Kohlrabi is one of the least grown members of the cabbage family, but nonetheless one of my personal favorites. Just above the ground, the stem of kohlrabi swells into a round ball-shaped knob anywhere from an inch to a foot in diameter (depending on the variety and the growing conditions), and the leaves of the plant spring directly from the top and sides of this knob, giving it the appearance of some sort of satellite with leaves.
Kohlrabi is a quick-growing plant, and the spring varieties should be direct-sown in the garden a month before the last frost, 1/4 to 1/2 inch deep in rows twelve to eighteen inches apart. It should be thinned at the four-leaf stage so the plants stand four to six inches apart.
You can also sow it in beds, placing two or three seeds in spots six to eight inches apart, equidistant in all directions, and thin out the weakest seedlings. The larger, fall types can use a foot or more of space, and should be planted during a summer cool spell 60 days or so before the first frost, but no later than the end of August, except in the deep South.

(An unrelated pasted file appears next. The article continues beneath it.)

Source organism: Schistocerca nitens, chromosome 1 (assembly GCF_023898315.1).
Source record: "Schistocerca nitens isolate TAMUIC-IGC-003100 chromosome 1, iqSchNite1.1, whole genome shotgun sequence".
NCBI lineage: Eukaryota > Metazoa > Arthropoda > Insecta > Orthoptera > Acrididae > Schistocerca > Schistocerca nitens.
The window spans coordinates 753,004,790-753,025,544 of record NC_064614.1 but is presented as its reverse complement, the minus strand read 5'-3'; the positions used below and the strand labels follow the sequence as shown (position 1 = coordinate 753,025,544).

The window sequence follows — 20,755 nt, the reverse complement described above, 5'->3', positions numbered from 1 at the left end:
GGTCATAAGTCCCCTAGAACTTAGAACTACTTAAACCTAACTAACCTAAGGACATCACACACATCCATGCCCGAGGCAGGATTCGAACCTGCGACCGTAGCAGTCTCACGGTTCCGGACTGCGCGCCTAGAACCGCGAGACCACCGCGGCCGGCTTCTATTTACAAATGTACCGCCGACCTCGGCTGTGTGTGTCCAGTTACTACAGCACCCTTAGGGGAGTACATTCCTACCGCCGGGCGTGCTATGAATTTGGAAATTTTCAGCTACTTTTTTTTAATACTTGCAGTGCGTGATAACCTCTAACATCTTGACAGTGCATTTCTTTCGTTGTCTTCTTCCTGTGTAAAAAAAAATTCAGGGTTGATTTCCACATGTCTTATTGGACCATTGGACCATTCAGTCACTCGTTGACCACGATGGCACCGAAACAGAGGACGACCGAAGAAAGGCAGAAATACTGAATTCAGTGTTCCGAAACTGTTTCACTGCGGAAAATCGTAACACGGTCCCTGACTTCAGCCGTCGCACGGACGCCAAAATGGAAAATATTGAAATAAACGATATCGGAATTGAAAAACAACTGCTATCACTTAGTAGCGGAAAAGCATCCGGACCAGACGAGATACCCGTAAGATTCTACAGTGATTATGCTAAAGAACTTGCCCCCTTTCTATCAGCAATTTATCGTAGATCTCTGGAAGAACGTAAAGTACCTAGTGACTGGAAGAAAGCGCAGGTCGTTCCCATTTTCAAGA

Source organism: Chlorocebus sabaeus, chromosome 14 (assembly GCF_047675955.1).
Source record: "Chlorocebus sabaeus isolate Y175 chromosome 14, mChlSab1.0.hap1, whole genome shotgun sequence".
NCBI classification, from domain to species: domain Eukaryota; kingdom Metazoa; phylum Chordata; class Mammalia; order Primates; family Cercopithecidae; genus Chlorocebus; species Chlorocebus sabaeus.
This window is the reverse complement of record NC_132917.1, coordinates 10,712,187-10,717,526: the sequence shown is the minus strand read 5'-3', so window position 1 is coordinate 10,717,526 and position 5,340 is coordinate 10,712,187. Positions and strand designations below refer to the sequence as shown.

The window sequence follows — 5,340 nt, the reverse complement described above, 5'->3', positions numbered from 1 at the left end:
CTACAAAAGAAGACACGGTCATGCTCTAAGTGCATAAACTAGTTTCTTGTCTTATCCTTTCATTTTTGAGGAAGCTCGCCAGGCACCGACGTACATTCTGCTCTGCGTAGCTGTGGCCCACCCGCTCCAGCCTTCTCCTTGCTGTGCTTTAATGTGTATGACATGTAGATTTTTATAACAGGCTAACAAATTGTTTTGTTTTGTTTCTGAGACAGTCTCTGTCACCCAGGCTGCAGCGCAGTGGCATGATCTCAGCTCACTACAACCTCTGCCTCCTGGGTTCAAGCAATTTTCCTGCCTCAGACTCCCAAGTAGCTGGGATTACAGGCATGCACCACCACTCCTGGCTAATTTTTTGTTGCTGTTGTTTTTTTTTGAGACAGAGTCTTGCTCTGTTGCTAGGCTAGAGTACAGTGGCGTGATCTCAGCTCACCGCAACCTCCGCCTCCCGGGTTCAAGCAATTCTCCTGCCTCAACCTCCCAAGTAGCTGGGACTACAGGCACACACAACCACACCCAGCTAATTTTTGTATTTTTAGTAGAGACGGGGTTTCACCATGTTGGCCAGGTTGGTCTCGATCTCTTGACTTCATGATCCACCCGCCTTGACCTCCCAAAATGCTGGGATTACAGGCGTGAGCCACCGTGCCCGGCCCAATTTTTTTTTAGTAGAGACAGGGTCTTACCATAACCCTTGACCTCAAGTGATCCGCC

Pests and diseases are the same as the rest of the cabbage family, but kohlrabi is rarely bothered in our garden by anything other than Harlequin bugs. The biggest problem we have is splitting, which is more or less prevalent in different varieties and controlled by consistent irrigation.
We let spring-sown knobs reach two or three inches in diameter before harvest, then cut the plants off just above the ground. Some fall varieties will get quite large and should be left until the danger of hard frost threatens (<25 F). If protected, and then stored in a high-humidity, low-temperature root cellar, they will keep for two to three months.